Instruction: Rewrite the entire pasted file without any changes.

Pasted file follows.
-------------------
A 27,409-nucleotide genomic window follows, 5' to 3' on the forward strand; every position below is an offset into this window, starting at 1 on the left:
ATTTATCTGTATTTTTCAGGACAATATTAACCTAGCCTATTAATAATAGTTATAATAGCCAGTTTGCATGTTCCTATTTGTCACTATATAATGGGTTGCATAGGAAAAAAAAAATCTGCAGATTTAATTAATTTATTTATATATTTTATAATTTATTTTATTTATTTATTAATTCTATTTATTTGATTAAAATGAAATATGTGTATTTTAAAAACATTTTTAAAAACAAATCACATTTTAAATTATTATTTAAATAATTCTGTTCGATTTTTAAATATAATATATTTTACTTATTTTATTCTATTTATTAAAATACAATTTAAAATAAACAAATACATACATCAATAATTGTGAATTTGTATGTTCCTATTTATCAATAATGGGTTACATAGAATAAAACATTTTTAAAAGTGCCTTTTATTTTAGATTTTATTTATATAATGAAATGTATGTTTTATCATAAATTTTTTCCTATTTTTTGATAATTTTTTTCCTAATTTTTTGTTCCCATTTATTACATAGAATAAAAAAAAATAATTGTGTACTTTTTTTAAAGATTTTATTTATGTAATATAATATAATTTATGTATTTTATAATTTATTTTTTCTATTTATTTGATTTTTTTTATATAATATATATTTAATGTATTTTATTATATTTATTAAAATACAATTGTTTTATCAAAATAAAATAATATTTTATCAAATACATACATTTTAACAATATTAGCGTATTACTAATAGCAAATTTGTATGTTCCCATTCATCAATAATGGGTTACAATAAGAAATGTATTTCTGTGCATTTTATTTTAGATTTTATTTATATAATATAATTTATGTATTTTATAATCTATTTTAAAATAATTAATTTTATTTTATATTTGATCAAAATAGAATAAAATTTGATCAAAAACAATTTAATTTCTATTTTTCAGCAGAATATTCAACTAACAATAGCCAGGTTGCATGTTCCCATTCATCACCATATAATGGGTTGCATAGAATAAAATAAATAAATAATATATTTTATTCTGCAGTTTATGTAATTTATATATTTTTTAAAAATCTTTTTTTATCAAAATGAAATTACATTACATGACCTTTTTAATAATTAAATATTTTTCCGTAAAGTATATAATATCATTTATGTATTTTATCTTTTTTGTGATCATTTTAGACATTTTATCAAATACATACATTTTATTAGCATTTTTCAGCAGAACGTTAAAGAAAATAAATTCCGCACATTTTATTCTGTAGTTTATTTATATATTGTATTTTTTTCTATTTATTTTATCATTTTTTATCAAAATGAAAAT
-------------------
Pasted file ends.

A 27,409-nucleotide genomic window follows, 5' to 3' on the forward strand; every position below is an offset into this window, starting at 1 on the left:
ATTTATCTGTATTTTTCAGGACAATATTAACCTAGCCTATTAATAATAGTTATAATAGCCAGTTTGCATGTTCCTATTTGTCACTATATAATGGGTTGCATAGGAAAAAAAAAATCTGCAGATTTAATTAATTTATTTATATATTTTATAATTTATTTTATTTATTTATTAATTCTATTTATTTGATTAAAATGAAATATGTGTATTTTAAAAACATTTTTAAAAACAAATCACATTTTAAATTATTATTTAAATAATTCTGTTCGATTTTTAAATATAATATATTTTACTTATTTTATTCTATTTATTAAAATACAATTTAAAATAAACAAATACATACATCAATAATTGTGAATTTGTATGTTCCTATTTATCAATAATGGGTTACATAGAATAAAACATTTTTAAAAGTGCCTTTTATTTTAGATTTTATTTATATAATGAAATGTATGTTTTATCATAAATTTTTTCCTATTTTTTGATAATTTTTTTCCTAATTTTTTGTTCCCATTTATTACATAGAATAAAAAAAAATAATTGTGTACTTTTTTTAAAGATTTTATTTATGTAATATAATATAATTTATGTATTTTATAATTTATTTTTTCTATTTATTTGATTTTTTTTATATAATATATATTTAATGTATTTTATTATATTTATTAAAATACAATTGTTTTATCAAAATAAAATAATATTTTATCAAATACATACATTTTAACAATATTAGCGTATTACTAATAGCAAATTTGTATGTTCCCATTCATCAATAATGGGTTACAATAAGAAATGTATTTCTGTGCATTTTATTTTAGATTTTATTTATATAATATAATTTATGTATTTTATAATCTATTTTAAAATAATTAATTTTATTTTATATTTGATCAAAATAGAATAAAATTTGATCAAAAACAATTTAATTTCTATTTTTCAGCAGAATATTCAACTAACAATAGCCAGGTTGCATGTTCCCATTCATCACCATATAATGGGTTGCATAGAATAAAATAAATAAATAATATATTTTATTCTGCAGTTTATGTAATTTATATATTTTTTAAAAATCTTTTTTTATCAAAATGAAATTACATTACATGACCTTTTTAATAATTAAATATTTTTCCGTAAAGTATATAATATCATTTATGTATTTTATCTTTTTTGTGATCATTTTAGACATTTTATCAAATACATACATTTTATTAGCATTTTTCAGCAGAACGTTAAAGAAAATAAATTCCGCACATTTTATTCTGTAGTTTATTTATATATTGTATTTTTTTCTATTTATTTTATCATTTTTTATCAAAATGAAAAT